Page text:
Riparian Tree Planting
Green Mountain National Forest in Vermont is a gem of the Northeast, providing a variety of recreational activities, such as hiking, skiing, snowmobiling and fishing. The area was designated a national forest on April 25, 1932, and at the time, its health had been compromised by excessive logging. Since then, the health of the forest has rebounded to its pre-logging days, but in 2011, it was dealt a blow when Hurricane Irene battered the Northeast.
In August 2011, Tropical Storm Irene — downgraded from the hurricane that made landfall in the Mid-Atlantic states — hit Vermont, causing unprecedented flooding throughout the state. One of two recorded tropical cyclones in Vermont’s history, Irene flooded most of the state’s rivers, destroying many of its iconic covered bridges, some more than a century old. Of course, the state’s man-made charms weren’t the only ones that were damaged.
The White River in Green Mountain National Forest saw much of its riparian vegetation severely damaged or completely destroyed by the flood waters. Many trees inhabit these northern mountains, including red and white maple, white pine, red spruce, balsam fir and red oak, which were affected by floodwaters in a number of ways. Most common in the wake of Irene was damage to the bark or cells inside the tree, caused by impact with the fast-moving debris carried by floodwaters. Fast-moving floodwaters can also wash away soil around a tree, uprooting it, or can have the reverse effect by depositing large amounts of sediment, which will kill trees through root suffocation. In the aftermath of such flooding, the surviving trees are left stressed and more vulnerable to disease or insect infestation.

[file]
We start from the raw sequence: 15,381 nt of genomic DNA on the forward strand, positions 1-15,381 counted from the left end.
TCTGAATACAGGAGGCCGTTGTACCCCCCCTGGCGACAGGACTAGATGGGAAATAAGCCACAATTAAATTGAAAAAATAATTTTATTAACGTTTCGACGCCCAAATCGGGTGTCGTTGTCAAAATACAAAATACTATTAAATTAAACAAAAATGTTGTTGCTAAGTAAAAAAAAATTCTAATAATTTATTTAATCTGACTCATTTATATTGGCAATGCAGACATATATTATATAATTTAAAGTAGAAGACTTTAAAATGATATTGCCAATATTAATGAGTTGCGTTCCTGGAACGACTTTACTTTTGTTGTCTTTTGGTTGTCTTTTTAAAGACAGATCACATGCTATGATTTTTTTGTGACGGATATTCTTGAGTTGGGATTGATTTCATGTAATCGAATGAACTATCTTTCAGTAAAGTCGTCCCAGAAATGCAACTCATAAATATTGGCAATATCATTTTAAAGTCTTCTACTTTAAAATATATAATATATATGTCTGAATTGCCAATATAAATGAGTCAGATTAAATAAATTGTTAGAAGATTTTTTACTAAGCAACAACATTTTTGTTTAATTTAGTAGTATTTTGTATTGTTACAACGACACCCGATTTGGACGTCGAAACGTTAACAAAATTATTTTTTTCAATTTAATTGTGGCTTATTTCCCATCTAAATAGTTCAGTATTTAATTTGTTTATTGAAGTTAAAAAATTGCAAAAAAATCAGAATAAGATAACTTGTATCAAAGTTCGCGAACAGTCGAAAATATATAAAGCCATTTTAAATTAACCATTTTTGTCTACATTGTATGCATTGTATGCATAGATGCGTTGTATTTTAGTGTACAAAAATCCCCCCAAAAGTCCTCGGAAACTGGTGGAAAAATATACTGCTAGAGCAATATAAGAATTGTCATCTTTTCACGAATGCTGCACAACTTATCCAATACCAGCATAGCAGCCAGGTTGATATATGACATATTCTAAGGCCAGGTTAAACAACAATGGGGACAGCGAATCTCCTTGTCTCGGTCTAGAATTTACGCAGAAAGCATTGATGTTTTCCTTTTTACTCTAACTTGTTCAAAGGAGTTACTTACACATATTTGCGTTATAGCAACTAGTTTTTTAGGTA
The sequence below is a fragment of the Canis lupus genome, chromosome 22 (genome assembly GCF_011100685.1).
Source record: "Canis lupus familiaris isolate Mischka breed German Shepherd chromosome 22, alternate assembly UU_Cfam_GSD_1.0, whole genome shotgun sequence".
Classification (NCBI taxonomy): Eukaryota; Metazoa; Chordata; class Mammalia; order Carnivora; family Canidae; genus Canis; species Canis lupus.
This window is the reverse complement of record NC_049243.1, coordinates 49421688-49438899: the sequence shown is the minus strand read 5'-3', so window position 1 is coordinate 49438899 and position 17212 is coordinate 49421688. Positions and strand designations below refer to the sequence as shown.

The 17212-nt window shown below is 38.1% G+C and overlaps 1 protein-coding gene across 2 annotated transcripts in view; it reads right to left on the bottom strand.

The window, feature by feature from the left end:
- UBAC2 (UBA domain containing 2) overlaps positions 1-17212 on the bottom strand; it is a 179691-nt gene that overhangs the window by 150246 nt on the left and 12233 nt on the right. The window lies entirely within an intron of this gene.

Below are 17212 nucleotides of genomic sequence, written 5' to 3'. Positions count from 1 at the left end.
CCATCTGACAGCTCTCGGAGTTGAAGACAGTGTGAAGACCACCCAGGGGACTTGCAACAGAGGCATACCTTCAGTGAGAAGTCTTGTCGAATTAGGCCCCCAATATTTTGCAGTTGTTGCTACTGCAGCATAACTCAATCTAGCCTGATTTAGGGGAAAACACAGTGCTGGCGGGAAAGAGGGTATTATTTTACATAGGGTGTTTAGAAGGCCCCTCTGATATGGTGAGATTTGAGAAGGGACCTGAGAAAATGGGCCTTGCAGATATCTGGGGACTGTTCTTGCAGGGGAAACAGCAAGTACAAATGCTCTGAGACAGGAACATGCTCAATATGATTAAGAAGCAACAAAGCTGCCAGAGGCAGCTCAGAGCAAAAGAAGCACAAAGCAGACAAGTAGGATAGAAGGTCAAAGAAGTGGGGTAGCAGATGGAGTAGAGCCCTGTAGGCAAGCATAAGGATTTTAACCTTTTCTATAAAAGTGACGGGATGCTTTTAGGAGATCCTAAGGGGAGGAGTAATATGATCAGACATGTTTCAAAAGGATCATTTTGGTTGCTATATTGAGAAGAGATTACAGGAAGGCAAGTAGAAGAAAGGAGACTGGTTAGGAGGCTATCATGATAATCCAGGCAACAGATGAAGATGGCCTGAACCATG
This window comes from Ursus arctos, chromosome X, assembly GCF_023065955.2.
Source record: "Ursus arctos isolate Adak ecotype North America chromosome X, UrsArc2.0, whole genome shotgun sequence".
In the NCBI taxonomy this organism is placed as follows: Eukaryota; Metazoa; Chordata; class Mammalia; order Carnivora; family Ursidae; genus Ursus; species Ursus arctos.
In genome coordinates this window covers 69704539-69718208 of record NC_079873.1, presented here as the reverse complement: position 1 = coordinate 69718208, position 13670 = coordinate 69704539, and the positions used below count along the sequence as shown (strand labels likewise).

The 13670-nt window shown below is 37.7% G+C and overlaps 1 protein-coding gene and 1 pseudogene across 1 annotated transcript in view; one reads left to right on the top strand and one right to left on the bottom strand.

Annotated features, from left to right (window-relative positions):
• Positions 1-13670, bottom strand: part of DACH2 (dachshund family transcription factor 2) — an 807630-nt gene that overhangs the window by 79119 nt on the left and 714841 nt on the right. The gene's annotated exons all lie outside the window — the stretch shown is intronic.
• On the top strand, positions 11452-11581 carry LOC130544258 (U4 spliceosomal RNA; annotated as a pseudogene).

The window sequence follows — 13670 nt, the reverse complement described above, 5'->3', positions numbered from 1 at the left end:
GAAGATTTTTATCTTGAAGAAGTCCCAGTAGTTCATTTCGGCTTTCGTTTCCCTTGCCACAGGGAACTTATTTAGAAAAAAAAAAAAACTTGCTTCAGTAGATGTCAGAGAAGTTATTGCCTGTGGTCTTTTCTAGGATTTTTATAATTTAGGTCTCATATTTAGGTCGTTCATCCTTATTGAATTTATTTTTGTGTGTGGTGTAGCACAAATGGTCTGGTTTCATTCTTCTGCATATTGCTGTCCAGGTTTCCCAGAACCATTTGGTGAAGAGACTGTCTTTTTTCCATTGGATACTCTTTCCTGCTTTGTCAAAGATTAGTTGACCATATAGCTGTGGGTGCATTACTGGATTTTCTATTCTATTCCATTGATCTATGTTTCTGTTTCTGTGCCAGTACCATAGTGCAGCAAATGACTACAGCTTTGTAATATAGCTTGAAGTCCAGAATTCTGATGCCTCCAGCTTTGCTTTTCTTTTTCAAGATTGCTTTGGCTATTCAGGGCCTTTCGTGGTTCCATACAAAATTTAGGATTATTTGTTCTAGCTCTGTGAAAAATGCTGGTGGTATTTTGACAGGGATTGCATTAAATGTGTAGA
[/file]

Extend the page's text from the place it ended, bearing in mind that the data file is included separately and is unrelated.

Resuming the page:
American Forests is partnering with the U.S. Forest Service to reforest 41 acres of Green Mountain National Forest with more than 7,000 trees. Many of these trees are being planted by the same local volunteers that pitched in to provide vegetation to the forest years ago. These restored trees will help prevent soil erosion, filter water and provide necessary shade to lower the river’s water temperature to improve living conditions for fish, which include rainbow eastern brook and brown trout, as well as the recently reintroduced Atlantic salmon.
For more Global ReLeaf projects, visit www.americanforests.org/global-releaf.